With the success of the 1893 World’s Fair behind him, the future was looking bright for Nikola Tesla. And if there were any lingering doubts about the winner of the War of the Currents, Westinghouse and Tesla were about to put them to rest.
Ever since childhood, Tesla had dreamed of harnessing the power of Niagara Falls. One of his first projects in school had been to build a working model of a water turbine.
His dream became a reality when he received word from George Westinghouse that he’d secured the contract to build the first electrical generators at Niagara Falls. Tesla oversaw the installation and, by 1896, the first powerhouse was up and running, sending 15,000 horsepower of electricity 26 miles to the neighboring city of Buffalo.
The project was such a success that even Edison’s General Electric couldn’t deny its effectiveness. They would end up using Tesla’s patents in a second powerhouse that was eventually installed at the site.
Tesla and his revolutionary polyphase system were now the talk of the town. The New York Times declared Tesla’s “undisputed honor” in harnessing Niagara’s power. The American Institute of Electrical Engineers awarded him a medal of honor.
Even other nations were taking notice. Both the Prince of Montenegro and England’s Lord Kelvin bestowed their praises on Tesla.
Indeed, it’s hard to overstate the importance of Tesla’s achievement as it would go on to set the foundation for the entire world’s power systems. Tesla’s polyphase AC power systems spread to other cities and, before long, to other countries.
A disaster in Tesla’s laboratory was an unthinkable setback for the inventor.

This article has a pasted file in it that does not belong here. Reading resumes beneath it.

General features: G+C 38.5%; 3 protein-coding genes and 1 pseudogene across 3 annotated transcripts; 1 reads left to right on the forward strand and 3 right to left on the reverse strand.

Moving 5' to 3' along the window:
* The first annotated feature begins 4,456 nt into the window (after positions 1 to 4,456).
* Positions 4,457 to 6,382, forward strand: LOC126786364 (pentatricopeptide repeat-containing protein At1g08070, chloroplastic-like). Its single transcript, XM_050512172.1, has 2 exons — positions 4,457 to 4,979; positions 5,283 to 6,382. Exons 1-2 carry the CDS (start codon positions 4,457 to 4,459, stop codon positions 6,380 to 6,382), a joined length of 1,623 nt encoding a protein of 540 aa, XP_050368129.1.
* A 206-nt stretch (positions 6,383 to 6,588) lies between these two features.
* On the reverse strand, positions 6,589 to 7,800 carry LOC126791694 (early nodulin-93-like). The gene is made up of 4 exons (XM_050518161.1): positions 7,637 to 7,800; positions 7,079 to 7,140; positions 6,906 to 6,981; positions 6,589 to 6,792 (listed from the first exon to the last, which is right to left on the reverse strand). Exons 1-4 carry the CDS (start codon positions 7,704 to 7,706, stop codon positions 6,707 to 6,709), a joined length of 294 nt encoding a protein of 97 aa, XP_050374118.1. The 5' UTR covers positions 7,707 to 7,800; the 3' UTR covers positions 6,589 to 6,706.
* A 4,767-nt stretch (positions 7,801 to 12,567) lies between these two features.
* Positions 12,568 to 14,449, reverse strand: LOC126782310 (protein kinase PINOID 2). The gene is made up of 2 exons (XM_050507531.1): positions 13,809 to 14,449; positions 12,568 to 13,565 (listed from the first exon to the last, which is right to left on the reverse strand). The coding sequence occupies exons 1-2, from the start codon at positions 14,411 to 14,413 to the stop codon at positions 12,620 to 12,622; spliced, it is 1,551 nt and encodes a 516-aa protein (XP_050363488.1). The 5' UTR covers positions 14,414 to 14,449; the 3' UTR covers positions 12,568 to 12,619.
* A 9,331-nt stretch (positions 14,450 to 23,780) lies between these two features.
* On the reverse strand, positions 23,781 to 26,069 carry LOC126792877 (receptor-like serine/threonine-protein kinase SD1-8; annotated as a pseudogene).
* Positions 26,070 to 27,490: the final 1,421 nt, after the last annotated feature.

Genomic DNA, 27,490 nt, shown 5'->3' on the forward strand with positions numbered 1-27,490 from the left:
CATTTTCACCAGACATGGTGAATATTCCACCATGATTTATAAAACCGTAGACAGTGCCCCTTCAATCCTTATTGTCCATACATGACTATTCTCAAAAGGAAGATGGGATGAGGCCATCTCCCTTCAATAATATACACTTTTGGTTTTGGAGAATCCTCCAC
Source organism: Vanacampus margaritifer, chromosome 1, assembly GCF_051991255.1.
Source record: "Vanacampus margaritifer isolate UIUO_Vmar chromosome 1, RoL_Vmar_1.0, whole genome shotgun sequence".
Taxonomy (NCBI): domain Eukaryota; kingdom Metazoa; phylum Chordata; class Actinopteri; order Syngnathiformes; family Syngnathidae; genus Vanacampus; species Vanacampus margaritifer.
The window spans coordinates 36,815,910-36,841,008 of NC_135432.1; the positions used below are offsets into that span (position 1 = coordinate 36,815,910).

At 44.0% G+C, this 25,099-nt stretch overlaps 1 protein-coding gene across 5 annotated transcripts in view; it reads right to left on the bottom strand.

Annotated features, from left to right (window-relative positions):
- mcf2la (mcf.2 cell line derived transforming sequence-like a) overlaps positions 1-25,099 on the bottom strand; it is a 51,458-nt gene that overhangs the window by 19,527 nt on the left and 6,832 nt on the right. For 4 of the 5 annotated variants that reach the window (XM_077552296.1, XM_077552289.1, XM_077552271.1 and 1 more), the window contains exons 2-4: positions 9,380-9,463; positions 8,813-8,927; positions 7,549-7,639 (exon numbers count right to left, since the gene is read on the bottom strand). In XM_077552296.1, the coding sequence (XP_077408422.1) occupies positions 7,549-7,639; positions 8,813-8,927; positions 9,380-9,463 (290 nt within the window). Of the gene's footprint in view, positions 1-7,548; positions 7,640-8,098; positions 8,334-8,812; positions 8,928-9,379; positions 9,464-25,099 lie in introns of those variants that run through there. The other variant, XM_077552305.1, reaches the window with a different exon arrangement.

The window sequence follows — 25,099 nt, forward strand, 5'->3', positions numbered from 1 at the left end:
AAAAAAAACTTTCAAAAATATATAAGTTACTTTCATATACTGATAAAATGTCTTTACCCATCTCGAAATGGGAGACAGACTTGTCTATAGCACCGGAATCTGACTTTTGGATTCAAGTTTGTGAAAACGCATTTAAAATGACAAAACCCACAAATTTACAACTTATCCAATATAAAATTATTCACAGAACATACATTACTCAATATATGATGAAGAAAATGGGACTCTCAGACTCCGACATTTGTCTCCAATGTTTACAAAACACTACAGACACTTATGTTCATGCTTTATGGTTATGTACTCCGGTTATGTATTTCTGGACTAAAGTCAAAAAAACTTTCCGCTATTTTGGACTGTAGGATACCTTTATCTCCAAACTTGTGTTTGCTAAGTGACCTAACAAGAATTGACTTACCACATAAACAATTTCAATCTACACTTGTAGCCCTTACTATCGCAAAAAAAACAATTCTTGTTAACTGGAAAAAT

Despite his achievements with the AC induction motor, Nikola Tesla was never one to rest on his laurels. He was constantly exploring new ideas and seeking out inspiration. So, after his work in Niagara Falls, he quickly went back to conducting experiments in his lab on 33-35 South Fifth Street (now West Broadway) in New York City. This lab was a hotbed of innovation in the early 1890s.
Even during the War of the Currents against Edison, Tesla kept himself busy at the lab. Many of his experiments during this time were focused on his dream of distributing electricity wirelessly around the world. Tesla believed that either the Earth itself, or the electrically charged upper stratosphere of the Earth, could be used as a conductor. These ideas guided Tesla’s groundbreaking progress on radio and remote control technology.
In 1893, at the National Electric Light Association in St. Louis, he gave the very first public demonstration of radio communication. Using a five-kilowatt spark transmitter he sent a wireless message to a receiver 30 feet away.
At the time Tesla also loved to entertain guests at his laboratory by putting on dazzling displays. Mark Twain was an admiring friend who would often visit Tesla’s lab when he was in New York. In fact, a lab experiment involving a photograph Tesla took of Mark Twain was later revealed to be the first X-ray photograph taken in the United States.